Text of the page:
Threshold Concepts; what we don't yet know
The idea of threshold concepts (TCs) is not a formal theory; it is more of a device to help us think about how learning works. So TCs don't “exist” out there. And so when we claim that they have certain attributes, such as being irreversible, we are making no greater claim than that they appear to do so, and perhaps that we are incorporating this attribute into a definition, so that we can use terms more precisely. There is no particular reason why TCs should be irreversible, and indeed we are not sure whether they “really” are...
So we don't know whether every subject area or discipline has threshold concepts.
We don't know just how much they are features of the body of knowledge itself, or of the learner who is studying it. Clearly they are much more firmly grounded in the object of study than, for example, “learning styles” which are claimed to be properties of the student; but the troublesomeness of knowledge may well be greater for some students than for others.
We don't know whether they are always “desirable” or not. The fact that something functions as a threshold concept, that is helps organise existing knowledge, that it illuminates the path ahead, and so on does not mean that it is “true”. It may well merely be useful. For years, mythology has served as a set of threshold concepts (cf. Armstrong, 2006); myths have explained the place of people in the universe, the origins of all things, what is required and what forbidden, clean and unclean, who can marry whom, and when crops should be planted... For better or for worse, of course, they have no reasonable basis for purporting to explain all this.
So the fact that something is a threshold concept does not make it true. Still less does it make it good; it may be pernicious and/or paranoid. Indeed, one might well argue that all successful evil ideologies have to have at their heart some threshold concepts which enshrine the transformative ideas which enable them to gain converts.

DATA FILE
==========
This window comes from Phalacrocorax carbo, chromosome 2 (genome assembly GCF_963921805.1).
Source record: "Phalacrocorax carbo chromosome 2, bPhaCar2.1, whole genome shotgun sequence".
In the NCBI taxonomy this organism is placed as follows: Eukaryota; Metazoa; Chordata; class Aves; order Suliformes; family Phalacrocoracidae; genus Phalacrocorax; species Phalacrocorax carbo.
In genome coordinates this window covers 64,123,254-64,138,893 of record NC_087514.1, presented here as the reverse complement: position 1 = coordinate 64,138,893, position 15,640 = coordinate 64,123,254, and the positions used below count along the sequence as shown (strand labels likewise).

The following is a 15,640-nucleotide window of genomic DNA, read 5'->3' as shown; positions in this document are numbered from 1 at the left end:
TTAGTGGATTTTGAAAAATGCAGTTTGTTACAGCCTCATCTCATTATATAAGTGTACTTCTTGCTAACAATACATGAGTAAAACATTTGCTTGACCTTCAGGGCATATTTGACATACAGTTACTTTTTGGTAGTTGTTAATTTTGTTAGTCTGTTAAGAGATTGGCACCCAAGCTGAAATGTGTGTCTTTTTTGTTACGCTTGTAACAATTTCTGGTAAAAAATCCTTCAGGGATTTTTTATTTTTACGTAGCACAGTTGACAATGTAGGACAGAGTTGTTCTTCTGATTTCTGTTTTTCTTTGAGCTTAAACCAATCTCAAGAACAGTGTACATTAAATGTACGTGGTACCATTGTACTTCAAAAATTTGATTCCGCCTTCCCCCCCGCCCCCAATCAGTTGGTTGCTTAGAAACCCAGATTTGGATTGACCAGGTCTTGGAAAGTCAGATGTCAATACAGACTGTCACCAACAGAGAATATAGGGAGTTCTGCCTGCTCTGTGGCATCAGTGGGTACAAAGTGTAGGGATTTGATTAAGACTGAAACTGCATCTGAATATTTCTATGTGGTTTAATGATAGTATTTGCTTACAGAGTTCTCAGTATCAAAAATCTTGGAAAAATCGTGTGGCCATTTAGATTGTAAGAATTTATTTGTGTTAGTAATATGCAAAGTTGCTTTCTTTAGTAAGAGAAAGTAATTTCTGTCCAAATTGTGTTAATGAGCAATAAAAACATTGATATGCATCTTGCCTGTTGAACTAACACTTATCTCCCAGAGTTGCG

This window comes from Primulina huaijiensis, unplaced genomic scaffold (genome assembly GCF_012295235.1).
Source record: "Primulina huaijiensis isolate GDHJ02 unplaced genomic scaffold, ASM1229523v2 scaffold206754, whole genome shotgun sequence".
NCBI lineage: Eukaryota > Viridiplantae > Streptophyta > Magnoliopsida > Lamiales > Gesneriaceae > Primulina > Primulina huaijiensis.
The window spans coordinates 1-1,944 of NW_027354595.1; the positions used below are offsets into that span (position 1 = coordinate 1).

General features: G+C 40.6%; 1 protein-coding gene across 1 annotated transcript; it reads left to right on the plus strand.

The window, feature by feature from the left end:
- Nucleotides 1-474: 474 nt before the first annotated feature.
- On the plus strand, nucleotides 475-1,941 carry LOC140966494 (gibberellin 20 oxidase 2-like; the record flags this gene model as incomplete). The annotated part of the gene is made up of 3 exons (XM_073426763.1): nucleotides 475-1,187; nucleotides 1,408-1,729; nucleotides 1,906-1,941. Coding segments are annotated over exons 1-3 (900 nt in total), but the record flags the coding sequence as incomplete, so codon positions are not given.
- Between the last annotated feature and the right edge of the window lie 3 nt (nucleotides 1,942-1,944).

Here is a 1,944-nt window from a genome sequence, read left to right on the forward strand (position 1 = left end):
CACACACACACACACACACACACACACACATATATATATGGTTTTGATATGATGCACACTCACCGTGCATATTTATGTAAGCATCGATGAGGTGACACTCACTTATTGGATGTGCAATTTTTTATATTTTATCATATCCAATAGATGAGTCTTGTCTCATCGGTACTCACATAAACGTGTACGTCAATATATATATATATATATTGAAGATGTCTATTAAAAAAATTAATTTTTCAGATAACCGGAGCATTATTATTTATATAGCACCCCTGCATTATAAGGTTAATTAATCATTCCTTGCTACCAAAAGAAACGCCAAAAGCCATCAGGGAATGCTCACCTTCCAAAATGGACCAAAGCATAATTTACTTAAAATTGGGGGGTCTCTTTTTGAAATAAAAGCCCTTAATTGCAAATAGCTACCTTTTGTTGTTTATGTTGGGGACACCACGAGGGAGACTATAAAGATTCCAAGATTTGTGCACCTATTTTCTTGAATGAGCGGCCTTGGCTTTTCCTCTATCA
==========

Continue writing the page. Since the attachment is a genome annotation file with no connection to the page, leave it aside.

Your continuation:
Nor are threshold concepts necessarily powerful. Indeed, we have seen that even when exposed to them, some students do not “get” them. We have seen that the knowledge they embody can be troublesome and easily resisted. And even the student crossing the threshold may well persist in a state of liminality.
There are many more questions than answers, and that’s what makes it all fun!
- An introductory paper from one angle
- An introductory paper coming from a different angle
- What we don't yet know about threshold concepts
- What is not a threshold concept
- Video material on threshold concepts
And one which relates the ideas to other aspects of learning and teaching
(read after the further reading above)
- Meyer and Land on Adam and Eve
- Is "Health and Safety" a threshold concept? (Discussion paper)
- The paper based on the Study Days presented at the international conference on Threshold Concepts held in Kingston Ontario 18-20 June 08. (Acrobat file)
- A March 2009 paper introducing the expanded idea of whether there may be threshold topics in the psycho-motor and affective domains as well, with links to slides.
- A further introductory session on video, including the plenary discussion of an exercise on identifying TCs. (April 2010)
- A presentation exploring TCs in relation to professional ways of thinking and practising (November 2011)
- A presentation and paper exploring how the structure and culture of educational institutions defend against liminality and hence precule learning through TCs: Atherton, Hadfield and Wolstencroft (June 2012)
- Keynotes from the Third Biennial Symposium on Threshold Concepts in July 2010 (these do assume prior understanding of the principles, and each video is almost an hour)
- David Perkins on Threshold Experience. Some thoughts arising on my blog.
- Ray Land on Interdisciplinarity.
- Erik Meyer and Mick Flanagan on Episteme.
- Mick Flanagan's Introduction and Bibliography of Threshold Concepts.